Meat eating is a very sensitive topic. Other people or You or I may have different views on this and each may be right to a certain extent. But we all should be open enough to look at the Buddha’s insights on this. He is the Tathagata who knows and sees, or by that I mean the Suttas and Vinaya – our guide and teacher (AN 4.180). In Majjhima Nikaya 55, it is said that:
“Jivaka, I say that there are three instances in which meat should not be eaten: when it is seen, heard, or suspected (that the living being has been specifically slaughtered for oneself) … I say that there are three instances in which meat may be eaten: when it is not seen, heard, or suspected (that the living being has been specifically slaughtered for oneself)….”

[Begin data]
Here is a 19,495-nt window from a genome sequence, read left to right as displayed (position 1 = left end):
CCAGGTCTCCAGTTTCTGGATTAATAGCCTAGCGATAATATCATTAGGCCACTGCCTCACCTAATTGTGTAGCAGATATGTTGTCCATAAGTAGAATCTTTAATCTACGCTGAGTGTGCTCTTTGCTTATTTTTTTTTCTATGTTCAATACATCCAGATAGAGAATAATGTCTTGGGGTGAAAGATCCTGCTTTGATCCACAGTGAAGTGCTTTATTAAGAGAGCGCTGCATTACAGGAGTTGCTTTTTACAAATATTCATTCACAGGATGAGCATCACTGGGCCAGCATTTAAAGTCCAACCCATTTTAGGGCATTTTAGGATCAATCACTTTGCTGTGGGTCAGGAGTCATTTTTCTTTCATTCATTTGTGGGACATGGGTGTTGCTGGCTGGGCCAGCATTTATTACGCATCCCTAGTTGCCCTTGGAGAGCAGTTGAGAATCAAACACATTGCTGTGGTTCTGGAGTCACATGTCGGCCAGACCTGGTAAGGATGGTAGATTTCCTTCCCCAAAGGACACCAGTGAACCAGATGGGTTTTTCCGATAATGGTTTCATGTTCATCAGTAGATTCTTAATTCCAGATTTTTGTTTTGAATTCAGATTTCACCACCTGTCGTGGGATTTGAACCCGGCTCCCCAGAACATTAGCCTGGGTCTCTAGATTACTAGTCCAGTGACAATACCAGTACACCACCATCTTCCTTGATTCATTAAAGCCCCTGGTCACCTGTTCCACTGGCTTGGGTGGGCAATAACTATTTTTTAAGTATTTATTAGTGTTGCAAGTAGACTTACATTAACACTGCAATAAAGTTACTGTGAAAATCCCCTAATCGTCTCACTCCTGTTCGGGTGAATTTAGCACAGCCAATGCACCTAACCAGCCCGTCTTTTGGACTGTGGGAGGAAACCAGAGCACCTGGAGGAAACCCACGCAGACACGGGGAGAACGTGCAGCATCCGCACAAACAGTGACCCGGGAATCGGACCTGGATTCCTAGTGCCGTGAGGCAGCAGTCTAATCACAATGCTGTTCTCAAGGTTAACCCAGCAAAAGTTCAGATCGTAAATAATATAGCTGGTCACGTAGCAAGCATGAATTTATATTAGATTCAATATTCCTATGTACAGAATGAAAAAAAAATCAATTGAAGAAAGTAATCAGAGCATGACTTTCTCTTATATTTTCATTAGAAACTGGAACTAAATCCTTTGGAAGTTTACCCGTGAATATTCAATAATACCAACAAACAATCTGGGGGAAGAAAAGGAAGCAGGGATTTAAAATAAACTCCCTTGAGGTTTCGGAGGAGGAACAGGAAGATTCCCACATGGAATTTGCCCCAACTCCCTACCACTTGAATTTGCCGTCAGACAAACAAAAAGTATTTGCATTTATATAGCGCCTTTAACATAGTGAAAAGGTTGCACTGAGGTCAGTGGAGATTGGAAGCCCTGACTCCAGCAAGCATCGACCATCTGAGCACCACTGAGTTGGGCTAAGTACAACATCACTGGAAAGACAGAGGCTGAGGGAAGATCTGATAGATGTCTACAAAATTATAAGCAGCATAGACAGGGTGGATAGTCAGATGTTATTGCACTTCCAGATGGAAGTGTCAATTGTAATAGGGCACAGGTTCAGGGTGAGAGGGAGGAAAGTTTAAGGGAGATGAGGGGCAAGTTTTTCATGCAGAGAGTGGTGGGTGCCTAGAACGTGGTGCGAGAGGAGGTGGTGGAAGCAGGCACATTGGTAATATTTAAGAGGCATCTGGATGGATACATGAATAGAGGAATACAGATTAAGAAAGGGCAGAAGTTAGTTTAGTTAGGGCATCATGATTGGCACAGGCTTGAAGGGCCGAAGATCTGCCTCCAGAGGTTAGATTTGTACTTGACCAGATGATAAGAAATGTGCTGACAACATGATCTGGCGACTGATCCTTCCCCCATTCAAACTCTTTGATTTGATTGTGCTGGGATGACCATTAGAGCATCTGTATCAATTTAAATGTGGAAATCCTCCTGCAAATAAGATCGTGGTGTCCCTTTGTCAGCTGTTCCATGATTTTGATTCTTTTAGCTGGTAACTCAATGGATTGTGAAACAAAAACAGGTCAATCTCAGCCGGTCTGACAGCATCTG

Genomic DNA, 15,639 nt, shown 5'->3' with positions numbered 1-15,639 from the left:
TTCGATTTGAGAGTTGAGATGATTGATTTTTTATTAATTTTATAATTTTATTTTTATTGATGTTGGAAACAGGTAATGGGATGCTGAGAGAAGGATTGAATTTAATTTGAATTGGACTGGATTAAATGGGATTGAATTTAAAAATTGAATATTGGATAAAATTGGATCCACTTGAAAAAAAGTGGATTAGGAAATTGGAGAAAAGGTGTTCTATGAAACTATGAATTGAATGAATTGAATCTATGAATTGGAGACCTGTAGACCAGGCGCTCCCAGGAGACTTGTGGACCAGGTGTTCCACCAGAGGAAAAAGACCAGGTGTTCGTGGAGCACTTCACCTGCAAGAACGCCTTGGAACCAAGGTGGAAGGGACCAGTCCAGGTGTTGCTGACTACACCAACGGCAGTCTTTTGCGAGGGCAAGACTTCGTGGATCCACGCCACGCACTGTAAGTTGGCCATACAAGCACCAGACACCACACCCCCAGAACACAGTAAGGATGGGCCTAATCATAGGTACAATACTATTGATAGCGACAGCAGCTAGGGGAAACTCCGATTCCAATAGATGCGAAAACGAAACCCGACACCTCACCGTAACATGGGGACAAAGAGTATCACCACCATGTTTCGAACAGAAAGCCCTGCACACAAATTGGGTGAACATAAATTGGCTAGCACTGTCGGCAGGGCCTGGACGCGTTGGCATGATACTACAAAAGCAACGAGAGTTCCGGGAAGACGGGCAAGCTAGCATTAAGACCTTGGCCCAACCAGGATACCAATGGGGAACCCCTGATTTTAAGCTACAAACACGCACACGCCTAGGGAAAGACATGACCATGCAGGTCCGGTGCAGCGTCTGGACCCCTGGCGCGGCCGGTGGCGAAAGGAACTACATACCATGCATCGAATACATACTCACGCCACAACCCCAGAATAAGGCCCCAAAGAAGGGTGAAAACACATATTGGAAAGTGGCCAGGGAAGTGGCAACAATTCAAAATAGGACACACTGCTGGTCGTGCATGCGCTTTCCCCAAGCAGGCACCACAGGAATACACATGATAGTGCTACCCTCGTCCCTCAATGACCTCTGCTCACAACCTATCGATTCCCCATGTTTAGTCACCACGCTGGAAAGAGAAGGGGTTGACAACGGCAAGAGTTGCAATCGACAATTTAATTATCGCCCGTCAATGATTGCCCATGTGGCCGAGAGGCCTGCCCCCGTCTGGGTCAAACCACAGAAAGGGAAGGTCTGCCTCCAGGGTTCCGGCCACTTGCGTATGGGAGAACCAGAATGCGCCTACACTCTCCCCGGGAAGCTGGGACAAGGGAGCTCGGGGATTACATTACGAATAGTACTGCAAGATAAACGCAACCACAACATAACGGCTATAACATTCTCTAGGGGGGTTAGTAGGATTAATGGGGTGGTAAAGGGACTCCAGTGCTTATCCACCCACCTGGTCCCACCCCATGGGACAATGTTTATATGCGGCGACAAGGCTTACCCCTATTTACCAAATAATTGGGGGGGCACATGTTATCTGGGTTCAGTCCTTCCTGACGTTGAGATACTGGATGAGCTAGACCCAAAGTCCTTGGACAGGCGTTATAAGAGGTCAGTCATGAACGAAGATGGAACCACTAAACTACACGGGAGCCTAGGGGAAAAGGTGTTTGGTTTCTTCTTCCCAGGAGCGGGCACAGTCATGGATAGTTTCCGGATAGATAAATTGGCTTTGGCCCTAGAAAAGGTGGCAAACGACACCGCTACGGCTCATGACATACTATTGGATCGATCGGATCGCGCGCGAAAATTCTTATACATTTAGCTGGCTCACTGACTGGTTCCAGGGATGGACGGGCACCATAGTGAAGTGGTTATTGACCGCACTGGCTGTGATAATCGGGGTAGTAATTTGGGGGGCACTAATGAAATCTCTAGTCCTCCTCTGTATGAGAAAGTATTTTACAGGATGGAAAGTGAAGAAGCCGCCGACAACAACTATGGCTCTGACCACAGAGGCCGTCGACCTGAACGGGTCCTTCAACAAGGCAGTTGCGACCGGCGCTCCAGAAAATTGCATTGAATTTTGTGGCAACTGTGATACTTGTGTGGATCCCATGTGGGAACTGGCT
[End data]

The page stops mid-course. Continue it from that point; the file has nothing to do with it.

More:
“If anyone slaughters a living being for the Tathagata (i.e. Buddha) or his disciple, he lays up much demerit in five instances … (1) When he says: ‘Go and fetch that living being’ … (2) When that living being experiences pain and grief on being led along with a neck-halter … (3) When he says: ‘Go and slaughter that living being’ … (4) When that living being experiences pain and grief on being slaughtered … (5) When he provides the Tathagata or his disciple with food that is not permissible ….”
Now you know how the Buddha distinguishes between meat that is allowable (With the exception of ten types of meat which are prohibited to monks: human, elephant, horse, dog, hyena, snake, bear, lion, tiger, and panther. Refer to Mahavagga, the Books of the Discipline: Book 4, pages 298-300. The Books of the Discipline is the English translation of the Vinaya books (in Pali) by the Pali Text Society, U.K..).